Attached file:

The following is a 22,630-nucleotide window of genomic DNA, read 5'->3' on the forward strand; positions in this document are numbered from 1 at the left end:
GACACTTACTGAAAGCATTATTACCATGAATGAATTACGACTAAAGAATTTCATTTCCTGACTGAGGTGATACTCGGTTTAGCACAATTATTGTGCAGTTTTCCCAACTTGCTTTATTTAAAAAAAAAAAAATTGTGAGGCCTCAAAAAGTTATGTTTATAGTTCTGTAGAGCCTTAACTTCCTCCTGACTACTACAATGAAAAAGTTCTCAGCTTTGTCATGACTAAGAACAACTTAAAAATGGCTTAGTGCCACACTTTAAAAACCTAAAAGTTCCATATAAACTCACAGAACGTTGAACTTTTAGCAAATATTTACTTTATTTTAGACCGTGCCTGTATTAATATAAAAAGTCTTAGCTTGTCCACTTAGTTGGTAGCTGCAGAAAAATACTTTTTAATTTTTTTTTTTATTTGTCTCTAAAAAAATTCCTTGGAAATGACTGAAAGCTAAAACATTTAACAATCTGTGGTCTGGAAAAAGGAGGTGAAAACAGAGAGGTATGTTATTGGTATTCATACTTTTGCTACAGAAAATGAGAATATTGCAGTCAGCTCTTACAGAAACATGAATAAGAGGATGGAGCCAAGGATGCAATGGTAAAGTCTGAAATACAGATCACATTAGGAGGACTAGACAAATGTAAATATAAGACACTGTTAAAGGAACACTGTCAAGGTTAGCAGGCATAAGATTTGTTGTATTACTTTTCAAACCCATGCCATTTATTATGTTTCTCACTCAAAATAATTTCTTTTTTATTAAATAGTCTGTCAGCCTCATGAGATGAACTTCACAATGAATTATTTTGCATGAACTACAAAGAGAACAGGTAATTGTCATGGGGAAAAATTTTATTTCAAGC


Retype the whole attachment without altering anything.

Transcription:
The following is a 22,630-nucleotide window of genomic DNA, read 5'->3' on the forward strand; positions in this document are numbered from 1 at the left end:
GACACTTACTGAAAGCATTATTACCATGAATGAATTACGACTAAAGAATTTCATTTCCTGACTGAGGTGATACTCGGTTTAGCACAATTATTGTGCAGTTTTCCCAACTTGCTTTATTTAAAAAAAAAAAAATTGTGAGGCCTCAAAAAGTTATGTTTATAGTTCTGTAGAGCCTTAACTTCCTCCTGACTACTACAATGAAAAAGTTCTCAGCTTTGTCATGACTAAGAACAACTTAAAAATGGCTTAGTGCCACACTTTAAAAACCTAAAAGTTCCATATAAACTCACAGAACGTTGAACTTTTAGCAAATATTTACTTTATTTTAGACCGTGCCTGTATTAATATAAAAAGTCTTAGCTTGTCCACTTAGTTGGTAGCTGCAGAAAAATACTTTTTAATTTTTTTTTTTATTTGTCTCTAAAAAAATTCCTTGGAAATGACTGAAAGCTAAAACATTTAACAATCTGTGGTCTGGAAAAAGGAGGTGAAAACAGAGAGGTATGTTATTGGTATTCATACTTTTGCTACAGAAAATGAGAATATTGCAGTCAGCTCTTACAGAAACATGAATAAGAGGATGGAGCCAAGGATGCAATGGTAAAGTCTGAAATACAGATCACATTAGGAGGACTAGACAAATGTAAATATAAGACACTGTTAAAGGAACACTGTCAAGGTTAGCAGGCATAAGATTTGTTGTATTACTTTTCAAACCCATGCCATTTATTATGTTTCTCACTCAAAATAATTTCTTTTTTATTAAATAGTCTGTCAGCCTCATGAGATGAACTTCACAATGAATTATTTTGCATGAACTACAAAGAGAACAGGTAATTGTCATGGGGAAAAATTTTATTTCAAGC